Suicide on the Golden Gate Bridge
The Golden Gate Bridge is one of the most beautiful and most photographed structures in the world. It is also the most deadly. In 2013, 46 people died jumping off the bridge, the highest one-year total in the bridge's history. More than 100 others were stopped from jumping by Bridge Patrol and California Highway Patrol officers.
Since it opened in 1937, the Golden Gate Bridge has been the site of more than 1,600 suicides, making it far and away the top location on the planet for people killing themselves. Unlike the Eiffel Tower, Empire State Building, St. Peter's Basilica, and other one-time suicide magnets, the Golden Gate Bridge is the only major international landmark without a suicide barrier.
Weaving drama, tragedy, and politics against the backdrop of a world-famous city, The Final Leap is the first book ever written about Golden Gate Bridge suicides. It uncovers the reasons for the design decision that has led to so many deaths, provides insight into the phenomenon of suicide, and examines arguments for and against a suicide barrier. It includes stories of those who have died, the few who have survived, and the many who have been affected—loving families, witnesses, mental health professionals, Bridge Patrol officers who try to talk people down, Coast Guard crews who retrieve the bodies, the coroner who does the autopsies, and others. No one who reads this book will look at the world's largest Art Deco sculpture—the Golden Gate Bridge—the same way again. Order Now.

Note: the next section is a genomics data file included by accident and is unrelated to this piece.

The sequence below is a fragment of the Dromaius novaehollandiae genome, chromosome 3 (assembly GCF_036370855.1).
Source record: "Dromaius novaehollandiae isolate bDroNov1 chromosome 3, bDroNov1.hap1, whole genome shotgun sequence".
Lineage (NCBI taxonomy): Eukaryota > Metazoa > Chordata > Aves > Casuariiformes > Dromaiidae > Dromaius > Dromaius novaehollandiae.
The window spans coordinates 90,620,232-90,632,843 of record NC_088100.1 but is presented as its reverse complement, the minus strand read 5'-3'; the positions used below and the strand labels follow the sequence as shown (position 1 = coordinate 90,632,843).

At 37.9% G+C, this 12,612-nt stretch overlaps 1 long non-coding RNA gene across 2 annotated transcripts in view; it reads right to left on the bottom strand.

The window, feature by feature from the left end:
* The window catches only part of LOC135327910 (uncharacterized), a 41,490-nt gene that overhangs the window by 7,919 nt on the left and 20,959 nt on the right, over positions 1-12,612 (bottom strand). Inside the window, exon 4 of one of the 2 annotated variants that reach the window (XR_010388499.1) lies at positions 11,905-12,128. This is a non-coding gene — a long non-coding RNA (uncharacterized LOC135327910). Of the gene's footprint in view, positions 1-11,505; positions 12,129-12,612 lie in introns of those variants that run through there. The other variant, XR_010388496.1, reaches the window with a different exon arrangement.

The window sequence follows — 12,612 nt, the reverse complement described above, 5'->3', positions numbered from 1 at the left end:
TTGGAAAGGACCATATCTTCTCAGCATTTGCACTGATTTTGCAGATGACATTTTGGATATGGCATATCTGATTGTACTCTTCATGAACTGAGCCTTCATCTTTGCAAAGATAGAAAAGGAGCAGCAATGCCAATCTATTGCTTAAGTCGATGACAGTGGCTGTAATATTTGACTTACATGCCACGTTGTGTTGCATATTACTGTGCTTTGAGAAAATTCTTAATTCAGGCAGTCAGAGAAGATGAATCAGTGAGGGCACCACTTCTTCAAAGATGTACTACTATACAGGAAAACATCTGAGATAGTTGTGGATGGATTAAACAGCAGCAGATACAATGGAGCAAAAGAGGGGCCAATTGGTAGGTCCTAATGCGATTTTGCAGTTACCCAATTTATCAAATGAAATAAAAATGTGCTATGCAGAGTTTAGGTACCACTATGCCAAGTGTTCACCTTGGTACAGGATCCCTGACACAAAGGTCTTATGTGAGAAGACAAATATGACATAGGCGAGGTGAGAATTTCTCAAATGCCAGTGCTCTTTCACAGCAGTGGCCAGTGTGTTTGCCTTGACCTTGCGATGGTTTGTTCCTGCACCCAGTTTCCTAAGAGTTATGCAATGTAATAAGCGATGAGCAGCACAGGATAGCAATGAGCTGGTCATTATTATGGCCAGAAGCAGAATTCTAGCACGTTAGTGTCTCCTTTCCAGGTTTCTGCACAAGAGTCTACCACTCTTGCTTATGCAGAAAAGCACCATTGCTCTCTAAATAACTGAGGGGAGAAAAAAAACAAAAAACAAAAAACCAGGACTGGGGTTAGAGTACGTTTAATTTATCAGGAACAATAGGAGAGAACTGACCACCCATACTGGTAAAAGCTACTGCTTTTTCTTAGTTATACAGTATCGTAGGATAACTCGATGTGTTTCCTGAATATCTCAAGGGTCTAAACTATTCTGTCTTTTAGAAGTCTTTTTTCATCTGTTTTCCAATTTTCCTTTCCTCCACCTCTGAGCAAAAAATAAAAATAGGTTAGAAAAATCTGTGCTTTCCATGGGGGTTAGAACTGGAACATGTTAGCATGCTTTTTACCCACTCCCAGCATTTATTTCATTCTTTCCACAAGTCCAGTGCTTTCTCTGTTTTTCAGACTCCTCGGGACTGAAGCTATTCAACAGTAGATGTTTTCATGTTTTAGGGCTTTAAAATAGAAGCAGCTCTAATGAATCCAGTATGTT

In 2013, a support group formed for individuals who have lost loved ones to the Golden Gate Bridge. The group, led by two psychiatrist, meets the first and third Tuesdays of the month from 6 to 7:30 p.m. in the Weyerheuser Room on the second floor of St. Francis Memorial Hospital, 900 Hyde Street (between Pine and Bush streets) in San Francisco. For more information, contact Dr. Ray Zablotny at firstname.lastname@example.org.